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    Median
    By Elaine

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    With my 4th graders, whenever possible we begin a math investigations by doing something concrete -- hands-on. For finding median, we use interlocking cubes (but you could use stacks of non-interlocking as well) to show how many of something we have.
    For example make a stack of cubes to represent:
    how many people in your family
    how many pencils in your desk
    how many pets you have
    how many blocks you live from school, etc.
    Then in order to find the median we line up in order from least to greatest (left to right) and find the exact middle person. We talk about how the middle person gives us information about what is typical for whichever numerical data we are investigating. Be sure to demonstrate examples using an even number of pieces of data and an odd number of pieces of data so students can see how that works.

    After doing several of these types of lining up, counting to the middle, discussing that median shows us what's typical, then you can move to a paper and pencil method for finding median, always emphasizing the importance of putting the data in order from least to greatest before finding the exact middle.

    As far as connecting median to something relevant, think of some things that we make decisions about based on what we've come to believe is typical for certain situations.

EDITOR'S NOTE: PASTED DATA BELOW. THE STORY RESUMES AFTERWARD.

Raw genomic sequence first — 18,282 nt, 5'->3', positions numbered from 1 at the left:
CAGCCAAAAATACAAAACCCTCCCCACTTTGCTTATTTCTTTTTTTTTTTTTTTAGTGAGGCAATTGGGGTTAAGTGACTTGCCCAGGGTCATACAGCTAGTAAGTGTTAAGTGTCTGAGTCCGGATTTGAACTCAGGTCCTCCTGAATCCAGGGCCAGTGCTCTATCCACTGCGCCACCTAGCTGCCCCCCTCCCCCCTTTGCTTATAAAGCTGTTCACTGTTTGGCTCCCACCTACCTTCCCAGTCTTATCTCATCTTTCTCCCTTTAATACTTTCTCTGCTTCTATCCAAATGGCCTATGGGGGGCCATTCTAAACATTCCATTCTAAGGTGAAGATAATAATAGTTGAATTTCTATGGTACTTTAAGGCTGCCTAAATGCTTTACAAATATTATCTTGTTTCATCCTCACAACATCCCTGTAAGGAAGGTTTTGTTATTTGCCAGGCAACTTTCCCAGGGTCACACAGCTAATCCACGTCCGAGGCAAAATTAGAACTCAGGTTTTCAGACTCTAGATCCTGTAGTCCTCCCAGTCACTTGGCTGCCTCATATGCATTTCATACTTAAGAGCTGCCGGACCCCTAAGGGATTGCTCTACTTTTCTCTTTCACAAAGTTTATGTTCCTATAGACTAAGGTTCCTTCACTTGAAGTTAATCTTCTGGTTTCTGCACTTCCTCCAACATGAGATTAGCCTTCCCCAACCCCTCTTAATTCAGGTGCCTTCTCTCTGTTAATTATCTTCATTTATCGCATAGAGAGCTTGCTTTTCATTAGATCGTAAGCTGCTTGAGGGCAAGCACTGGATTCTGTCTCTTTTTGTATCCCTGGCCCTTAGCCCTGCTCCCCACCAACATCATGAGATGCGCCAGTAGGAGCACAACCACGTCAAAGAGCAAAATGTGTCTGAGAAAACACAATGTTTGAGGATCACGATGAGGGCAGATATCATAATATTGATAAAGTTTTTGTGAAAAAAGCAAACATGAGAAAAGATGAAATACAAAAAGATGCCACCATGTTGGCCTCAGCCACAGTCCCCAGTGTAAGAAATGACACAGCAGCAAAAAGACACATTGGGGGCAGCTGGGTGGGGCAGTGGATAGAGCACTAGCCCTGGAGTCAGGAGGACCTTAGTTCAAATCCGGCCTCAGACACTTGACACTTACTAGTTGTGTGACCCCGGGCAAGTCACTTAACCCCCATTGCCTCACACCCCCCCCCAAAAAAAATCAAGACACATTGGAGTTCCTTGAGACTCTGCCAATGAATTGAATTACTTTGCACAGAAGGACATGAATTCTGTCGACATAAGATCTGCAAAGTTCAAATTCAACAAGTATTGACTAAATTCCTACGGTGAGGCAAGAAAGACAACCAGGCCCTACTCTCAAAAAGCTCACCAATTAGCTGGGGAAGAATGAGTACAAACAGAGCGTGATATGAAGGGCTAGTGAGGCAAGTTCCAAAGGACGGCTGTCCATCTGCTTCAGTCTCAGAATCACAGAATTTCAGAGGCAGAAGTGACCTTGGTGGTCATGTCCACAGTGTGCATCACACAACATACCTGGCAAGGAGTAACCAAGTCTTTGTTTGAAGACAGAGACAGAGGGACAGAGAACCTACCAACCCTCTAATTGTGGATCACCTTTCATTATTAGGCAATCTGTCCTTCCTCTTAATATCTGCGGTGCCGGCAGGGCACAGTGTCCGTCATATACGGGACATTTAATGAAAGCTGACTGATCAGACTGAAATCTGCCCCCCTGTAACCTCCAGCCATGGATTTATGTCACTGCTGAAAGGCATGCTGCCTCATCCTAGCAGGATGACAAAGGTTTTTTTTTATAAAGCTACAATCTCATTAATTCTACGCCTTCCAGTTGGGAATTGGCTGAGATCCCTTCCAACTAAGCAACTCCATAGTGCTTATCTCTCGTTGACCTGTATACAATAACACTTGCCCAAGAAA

For example:
    vacation plans may be based on typical weather patterns, temperature or rainfall, etc.
    expectations for sporting event outcomes may determine whether fans turn out (or bet on a game! I am stretching here!)
    after collecting and analyzing data to determine what's typical about an athlete, coaches can make decisions on where to place a play, when to send a player in or take one out, etc.
    Hopefully you are getting the idea because I'm running out of things that make sense.

    One thing to remember is that median is just one kind of average -- just one way to look at what's typical. It may not give as good a picture of what usually happens as mean or mode but it is still worth considering. I hope some of this makes sense to you. Need anything more -- just post. Good luck and have fun!

    Do math, and you can do anything!
    Elaine




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